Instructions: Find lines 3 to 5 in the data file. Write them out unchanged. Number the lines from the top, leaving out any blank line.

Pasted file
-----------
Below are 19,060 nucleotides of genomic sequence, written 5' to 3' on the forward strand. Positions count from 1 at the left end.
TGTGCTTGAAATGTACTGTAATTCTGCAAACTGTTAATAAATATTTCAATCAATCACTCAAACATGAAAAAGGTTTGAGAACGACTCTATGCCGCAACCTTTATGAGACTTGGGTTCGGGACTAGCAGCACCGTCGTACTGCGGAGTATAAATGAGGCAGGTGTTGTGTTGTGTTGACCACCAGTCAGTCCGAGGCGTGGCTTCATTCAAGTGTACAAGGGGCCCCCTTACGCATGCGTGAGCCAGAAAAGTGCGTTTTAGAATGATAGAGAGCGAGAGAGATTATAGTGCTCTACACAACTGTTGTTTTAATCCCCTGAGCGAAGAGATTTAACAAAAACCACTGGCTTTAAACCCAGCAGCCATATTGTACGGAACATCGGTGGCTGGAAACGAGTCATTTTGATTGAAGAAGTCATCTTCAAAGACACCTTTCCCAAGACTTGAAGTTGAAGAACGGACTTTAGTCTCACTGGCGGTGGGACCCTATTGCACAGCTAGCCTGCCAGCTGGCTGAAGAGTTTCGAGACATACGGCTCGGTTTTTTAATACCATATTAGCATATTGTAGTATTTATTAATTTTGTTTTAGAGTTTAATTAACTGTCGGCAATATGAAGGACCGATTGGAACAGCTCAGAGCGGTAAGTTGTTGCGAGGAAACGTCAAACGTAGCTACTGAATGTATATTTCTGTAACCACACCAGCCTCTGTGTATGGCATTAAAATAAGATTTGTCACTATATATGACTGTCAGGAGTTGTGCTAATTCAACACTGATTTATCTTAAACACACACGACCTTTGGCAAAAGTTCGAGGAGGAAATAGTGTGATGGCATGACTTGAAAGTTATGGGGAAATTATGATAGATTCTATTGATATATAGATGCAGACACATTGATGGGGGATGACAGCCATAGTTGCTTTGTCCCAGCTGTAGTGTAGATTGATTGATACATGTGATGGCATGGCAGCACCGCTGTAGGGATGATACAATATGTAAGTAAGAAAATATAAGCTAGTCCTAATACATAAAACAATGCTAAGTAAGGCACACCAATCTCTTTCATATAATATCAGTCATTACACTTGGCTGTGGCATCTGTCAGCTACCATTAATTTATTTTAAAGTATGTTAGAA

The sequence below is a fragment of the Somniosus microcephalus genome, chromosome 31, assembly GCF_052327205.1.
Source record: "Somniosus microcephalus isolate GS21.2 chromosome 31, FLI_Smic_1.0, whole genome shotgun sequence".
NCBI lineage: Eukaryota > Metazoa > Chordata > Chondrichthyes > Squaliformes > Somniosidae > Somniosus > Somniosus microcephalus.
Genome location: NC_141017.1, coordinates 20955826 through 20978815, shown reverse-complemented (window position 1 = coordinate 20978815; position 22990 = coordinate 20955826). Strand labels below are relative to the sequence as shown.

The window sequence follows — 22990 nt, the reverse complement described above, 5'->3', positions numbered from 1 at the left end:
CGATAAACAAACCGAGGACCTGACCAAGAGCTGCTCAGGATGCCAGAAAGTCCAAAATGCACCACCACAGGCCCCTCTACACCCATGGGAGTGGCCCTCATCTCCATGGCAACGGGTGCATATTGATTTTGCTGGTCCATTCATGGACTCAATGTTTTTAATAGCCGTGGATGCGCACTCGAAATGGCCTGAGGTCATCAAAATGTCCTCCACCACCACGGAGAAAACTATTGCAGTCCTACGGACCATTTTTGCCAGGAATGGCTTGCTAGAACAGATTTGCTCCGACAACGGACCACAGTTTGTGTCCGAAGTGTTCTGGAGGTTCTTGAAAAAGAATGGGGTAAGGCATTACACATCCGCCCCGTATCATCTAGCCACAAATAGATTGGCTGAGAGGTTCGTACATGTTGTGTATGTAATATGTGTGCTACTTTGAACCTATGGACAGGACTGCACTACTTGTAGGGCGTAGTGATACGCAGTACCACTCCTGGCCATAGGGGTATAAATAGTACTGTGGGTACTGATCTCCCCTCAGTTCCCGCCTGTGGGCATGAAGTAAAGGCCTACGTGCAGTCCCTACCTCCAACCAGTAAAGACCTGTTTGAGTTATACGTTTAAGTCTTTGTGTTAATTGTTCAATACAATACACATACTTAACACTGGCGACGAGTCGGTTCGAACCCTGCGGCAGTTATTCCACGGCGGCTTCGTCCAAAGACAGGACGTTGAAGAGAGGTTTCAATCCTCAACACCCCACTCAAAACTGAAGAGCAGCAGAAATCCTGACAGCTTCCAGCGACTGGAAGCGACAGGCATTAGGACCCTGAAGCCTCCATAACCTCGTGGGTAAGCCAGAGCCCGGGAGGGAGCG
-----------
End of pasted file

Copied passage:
The sequence below is a fragment of the Somniosus microcephalus genome, chromosome 31, assembly GCF_052327205.1.
Source record: "Somniosus microcephalus isolate GS21.2 chromosome 31, FLI_Smic_1.0, whole genome shotgun sequence".
NCBI lineage: Eukaryota > Metazoa > Chordata > Chondrichthyes > Squaliformes > Somniosidae > Somniosus > Somniosus microcephalus.